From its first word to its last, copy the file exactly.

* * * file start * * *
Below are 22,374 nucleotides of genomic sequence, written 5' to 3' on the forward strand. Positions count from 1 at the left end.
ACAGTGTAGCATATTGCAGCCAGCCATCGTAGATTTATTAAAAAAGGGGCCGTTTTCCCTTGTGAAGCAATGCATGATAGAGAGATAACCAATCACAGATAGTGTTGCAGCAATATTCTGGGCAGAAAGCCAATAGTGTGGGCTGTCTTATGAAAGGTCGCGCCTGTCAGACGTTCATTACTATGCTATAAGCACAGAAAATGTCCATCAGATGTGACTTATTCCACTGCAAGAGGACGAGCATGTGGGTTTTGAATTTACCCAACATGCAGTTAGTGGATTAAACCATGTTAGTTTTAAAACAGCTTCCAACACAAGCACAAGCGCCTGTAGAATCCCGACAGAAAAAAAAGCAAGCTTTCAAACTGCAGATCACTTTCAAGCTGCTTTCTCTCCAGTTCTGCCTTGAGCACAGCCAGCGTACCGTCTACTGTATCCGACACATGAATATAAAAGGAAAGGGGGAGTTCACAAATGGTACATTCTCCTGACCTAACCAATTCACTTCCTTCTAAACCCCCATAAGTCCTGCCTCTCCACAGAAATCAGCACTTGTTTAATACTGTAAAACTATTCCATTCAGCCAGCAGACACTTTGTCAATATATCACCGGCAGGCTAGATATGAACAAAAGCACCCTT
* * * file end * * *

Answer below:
Below are 22,374 nucleotides of genomic sequence, written 5' to 3' on the forward strand. Positions count from 1 at the left end.
ACAGTGTAGCATATTGCAGCCAGCCATCGTAGATTTATTAAAAAAGGGGCCGTTTTCCCTTGTGAAGCAATGCATGATAGAGAGATAACCAATCACAGATAGTGTTGCAGCAATATTCTGGGCAGAAAGCCAATAGTGTGGGCTGTCTTATGAAAGGTCGCGCCTGTCAGACGTTCATTACTATGCTATAAGCACAGAAAATGTCCATCAGATGTGACTTATTCCACTGCAAGAGGACGAGCATGTGGGTTTTGAATTTACCCAACATGCAGTTAGTGGATTAAACCATGTTAGTTTTAAAACAGCTTCCAACACAAGCACAAGCGCCTGTAGAATCCCGACAGAAAAAAAAGCAAGCTTTCAAACTGCAGATCACTTTCAAGCTGCTTTCTCTCCAGTTCTGCCTTGAGCACAGCCAGCGTACCGTCTACTGTATCCGACACATGAATATAAAAGGAAAGGGGGAGTTCACAAATGGTACATTCTCCTGACCTAACCAATTCACTTCCTTCTAAACCCCCATAAGTCCTGCCTCTCCACAGAAATCAGCACTTGTTTAATACTGTAAAACTATTCCATTCAGCCAGCAGACACTTTGTCAATATATCACCGGCAGGCTAGATATGAACAAAAGCACCCTT